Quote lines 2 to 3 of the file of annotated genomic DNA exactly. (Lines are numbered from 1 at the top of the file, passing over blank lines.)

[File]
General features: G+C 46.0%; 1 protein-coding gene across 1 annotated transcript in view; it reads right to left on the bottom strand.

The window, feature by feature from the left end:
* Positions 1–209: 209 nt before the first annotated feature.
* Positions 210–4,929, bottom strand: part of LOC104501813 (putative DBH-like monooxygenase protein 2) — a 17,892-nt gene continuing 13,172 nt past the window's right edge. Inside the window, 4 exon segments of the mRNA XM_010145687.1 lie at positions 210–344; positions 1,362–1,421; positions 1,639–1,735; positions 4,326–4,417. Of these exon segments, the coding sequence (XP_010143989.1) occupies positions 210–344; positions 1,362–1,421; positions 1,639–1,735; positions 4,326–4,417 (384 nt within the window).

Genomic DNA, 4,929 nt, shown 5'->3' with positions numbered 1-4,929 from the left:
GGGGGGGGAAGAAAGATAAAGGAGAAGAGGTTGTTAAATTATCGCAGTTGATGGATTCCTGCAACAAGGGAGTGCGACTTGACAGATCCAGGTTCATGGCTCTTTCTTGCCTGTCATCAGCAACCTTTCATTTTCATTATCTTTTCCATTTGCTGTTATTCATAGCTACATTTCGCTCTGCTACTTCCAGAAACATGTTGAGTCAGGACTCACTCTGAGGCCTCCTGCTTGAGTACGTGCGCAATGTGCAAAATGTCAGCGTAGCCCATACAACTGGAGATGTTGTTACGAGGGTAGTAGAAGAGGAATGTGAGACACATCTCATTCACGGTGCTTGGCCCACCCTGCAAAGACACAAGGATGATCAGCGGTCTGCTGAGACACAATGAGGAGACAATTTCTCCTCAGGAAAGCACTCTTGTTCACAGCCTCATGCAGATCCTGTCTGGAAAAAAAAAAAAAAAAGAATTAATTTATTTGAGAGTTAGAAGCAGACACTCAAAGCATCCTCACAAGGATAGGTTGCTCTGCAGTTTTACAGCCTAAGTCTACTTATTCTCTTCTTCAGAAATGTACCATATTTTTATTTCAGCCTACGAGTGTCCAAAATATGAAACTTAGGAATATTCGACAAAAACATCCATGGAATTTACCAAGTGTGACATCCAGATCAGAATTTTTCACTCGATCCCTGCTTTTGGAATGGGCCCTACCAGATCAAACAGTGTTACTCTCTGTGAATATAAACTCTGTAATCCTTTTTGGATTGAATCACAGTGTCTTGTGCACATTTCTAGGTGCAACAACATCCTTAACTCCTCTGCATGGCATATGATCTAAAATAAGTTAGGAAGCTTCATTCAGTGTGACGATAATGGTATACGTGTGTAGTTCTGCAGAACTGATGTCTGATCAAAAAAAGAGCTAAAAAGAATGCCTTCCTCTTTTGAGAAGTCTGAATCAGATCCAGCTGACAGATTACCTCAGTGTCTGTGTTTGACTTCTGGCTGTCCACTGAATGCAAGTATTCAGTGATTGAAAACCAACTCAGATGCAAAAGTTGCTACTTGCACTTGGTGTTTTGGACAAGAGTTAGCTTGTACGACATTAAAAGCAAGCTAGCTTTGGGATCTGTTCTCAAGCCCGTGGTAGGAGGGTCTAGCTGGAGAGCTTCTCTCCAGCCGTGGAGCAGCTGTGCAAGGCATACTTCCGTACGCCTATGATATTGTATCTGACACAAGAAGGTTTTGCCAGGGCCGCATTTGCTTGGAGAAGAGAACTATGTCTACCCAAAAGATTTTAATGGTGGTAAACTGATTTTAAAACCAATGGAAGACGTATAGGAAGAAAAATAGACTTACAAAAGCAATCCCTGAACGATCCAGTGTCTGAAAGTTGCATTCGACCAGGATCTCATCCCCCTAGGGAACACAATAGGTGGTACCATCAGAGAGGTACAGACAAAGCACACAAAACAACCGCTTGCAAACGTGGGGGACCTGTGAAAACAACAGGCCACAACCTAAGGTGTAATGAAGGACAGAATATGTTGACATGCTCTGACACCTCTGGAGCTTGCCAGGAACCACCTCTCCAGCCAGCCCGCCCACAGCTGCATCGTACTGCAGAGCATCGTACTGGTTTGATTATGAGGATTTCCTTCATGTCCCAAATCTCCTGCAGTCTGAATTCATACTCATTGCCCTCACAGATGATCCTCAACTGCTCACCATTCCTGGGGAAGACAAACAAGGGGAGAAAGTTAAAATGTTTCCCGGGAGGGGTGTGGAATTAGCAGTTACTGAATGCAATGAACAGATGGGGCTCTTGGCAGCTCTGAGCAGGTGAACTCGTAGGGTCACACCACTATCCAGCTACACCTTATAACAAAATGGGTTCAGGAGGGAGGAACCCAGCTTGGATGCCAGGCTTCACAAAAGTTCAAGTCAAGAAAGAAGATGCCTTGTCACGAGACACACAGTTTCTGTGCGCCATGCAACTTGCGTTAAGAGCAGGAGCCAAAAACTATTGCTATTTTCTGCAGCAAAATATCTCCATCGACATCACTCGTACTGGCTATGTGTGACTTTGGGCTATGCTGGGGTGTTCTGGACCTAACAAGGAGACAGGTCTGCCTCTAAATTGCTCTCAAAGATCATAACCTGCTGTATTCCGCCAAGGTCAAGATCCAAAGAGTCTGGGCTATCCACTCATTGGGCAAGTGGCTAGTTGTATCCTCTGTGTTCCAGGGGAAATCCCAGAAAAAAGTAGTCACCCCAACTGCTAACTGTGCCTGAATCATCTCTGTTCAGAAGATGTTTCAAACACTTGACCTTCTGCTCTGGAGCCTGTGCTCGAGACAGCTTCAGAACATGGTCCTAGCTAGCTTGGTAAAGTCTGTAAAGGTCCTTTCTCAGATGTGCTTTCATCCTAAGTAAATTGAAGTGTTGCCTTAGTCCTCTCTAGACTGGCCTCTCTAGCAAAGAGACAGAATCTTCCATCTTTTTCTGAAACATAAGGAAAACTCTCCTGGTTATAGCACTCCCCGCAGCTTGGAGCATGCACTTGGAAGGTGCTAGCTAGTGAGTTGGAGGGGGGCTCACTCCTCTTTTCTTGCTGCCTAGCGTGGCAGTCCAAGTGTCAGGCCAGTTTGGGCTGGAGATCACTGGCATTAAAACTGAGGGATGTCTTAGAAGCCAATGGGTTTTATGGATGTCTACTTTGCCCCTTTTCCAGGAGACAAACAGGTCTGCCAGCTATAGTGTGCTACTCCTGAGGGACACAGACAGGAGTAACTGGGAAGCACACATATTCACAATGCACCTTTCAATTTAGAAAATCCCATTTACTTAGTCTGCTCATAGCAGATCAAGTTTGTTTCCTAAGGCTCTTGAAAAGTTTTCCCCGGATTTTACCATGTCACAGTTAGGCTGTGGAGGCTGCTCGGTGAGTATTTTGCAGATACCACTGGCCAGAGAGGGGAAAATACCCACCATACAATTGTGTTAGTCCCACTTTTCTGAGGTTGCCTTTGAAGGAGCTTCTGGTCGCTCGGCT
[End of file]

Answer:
The window, feature by feature from the left end:
* Positions 1–209: 209 nt before the first annotated feature.